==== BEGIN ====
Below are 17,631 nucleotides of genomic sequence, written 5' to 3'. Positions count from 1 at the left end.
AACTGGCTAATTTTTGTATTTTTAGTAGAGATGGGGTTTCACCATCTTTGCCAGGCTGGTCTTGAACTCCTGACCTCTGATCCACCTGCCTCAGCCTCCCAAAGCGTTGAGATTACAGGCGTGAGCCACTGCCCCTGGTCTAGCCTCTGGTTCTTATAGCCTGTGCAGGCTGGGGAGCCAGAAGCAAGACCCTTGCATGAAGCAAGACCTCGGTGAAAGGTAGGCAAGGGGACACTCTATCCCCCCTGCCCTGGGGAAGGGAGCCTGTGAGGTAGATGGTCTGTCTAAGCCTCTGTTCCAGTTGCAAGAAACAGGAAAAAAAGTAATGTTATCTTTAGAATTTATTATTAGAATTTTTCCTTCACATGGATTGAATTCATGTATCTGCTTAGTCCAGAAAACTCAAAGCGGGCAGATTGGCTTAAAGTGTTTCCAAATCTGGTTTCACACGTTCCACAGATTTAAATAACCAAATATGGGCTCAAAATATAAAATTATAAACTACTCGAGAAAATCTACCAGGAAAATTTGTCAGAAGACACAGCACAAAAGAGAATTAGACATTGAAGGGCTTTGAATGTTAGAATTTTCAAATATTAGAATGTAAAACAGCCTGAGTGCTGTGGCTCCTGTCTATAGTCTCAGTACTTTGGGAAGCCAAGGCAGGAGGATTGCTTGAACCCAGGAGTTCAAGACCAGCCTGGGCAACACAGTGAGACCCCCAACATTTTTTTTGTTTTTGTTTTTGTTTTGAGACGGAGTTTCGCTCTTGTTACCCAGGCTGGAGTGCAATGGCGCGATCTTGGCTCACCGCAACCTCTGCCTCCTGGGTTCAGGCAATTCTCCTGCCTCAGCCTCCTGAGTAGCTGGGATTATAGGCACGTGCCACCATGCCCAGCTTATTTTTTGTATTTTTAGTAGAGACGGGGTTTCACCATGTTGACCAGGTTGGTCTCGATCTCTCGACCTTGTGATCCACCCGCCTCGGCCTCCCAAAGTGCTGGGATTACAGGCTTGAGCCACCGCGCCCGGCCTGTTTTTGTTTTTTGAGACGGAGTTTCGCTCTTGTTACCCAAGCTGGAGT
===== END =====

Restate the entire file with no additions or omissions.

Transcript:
Below are 17,631 nucleotides of genomic sequence, written 5' to 3'. Positions count from 1 at the left end.
AACTGGCTAATTTTTGTATTTTTAGTAGAGATGGGGTTTCACCATCTTTGCCAGGCTGGTCTTGAACTCCTGACCTCTGATCCACCTGCCTCAGCCTCCCAAAGCGTTGAGATTACAGGCGTGAGCCACTGCCCCTGGTCTAGCCTCTGGTTCTTATAGCCTGTGCAGGCTGGGGAGCCAGAAGCAAGACCCTTGCATGAAGCAAGACCTCGGTGAAAGGTAGGCAAGGGGACACTCTATCCCCCCTGCCCTGGGGAAGGGAGCCTGTGAGGTAGATGGTCTGTCTAAGCCTCTGTTCCAGTTGCAAGAAACAGGAAAAAAAGTAATGTTATCTTTAGAATTTATTATTAGAATTTTTCCTTCACATGGATTGAATTCATGTATCTGCTTAGTCCAGAAAACTCAAAGCGGGCAGATTGGCTTAAAGTGTTTCCAAATCTGGTTTCACACGTTCCACAGATTTAAATAACCAAATATGGGCTCAAAATATAAAATTATAAACTACTCGAGAAAATCTACCAGGAAAATTTGTCAGAAGACACAGCACAAAAGAGAATTAGACATTGAAGGGCTTTGAATGTTAGAATTTTCAAATATTAGAATGTAAAACAGCCTGAGTGCTGTGGCTCCTGTCTATAGTCTCAGTACTTTGGGAAGCCAAGGCAGGAGGATTGCTTGAACCCAGGAGTTCAAGACCAGCCTGGGCAACACAGTGAGACCCCCAACATTTTTTTTGTTTTTGTTTTTGTTTTGAGACGGAGTTTCGCTCTTGTTACCCAGGCTGGAGTGCAATGGCGCGATCTTGGCTCACCGCAACCTCTGCCTCCTGGGTTCAGGCAATTCTCCTGCCTCAGCCTCCTGAGTAGCTGGGATTATAGGCACGTGCCACCATGCCCAGCTTATTTTTTGTATTTTTAGTAGAGACGGGGTTTCACCATGTTGACCAGGTTGGTCTCGATCTCTCGACCTTGTGATCCACCCGCCTCGGCCTCCCAAAGTGCTGGGATTACAGGCTTGAGCCACCGCGCCCGGCCTGTTTTTGTTTTTTGAGACGGAGTTTCGCTCTTGTTACCCAAGCTGGAGT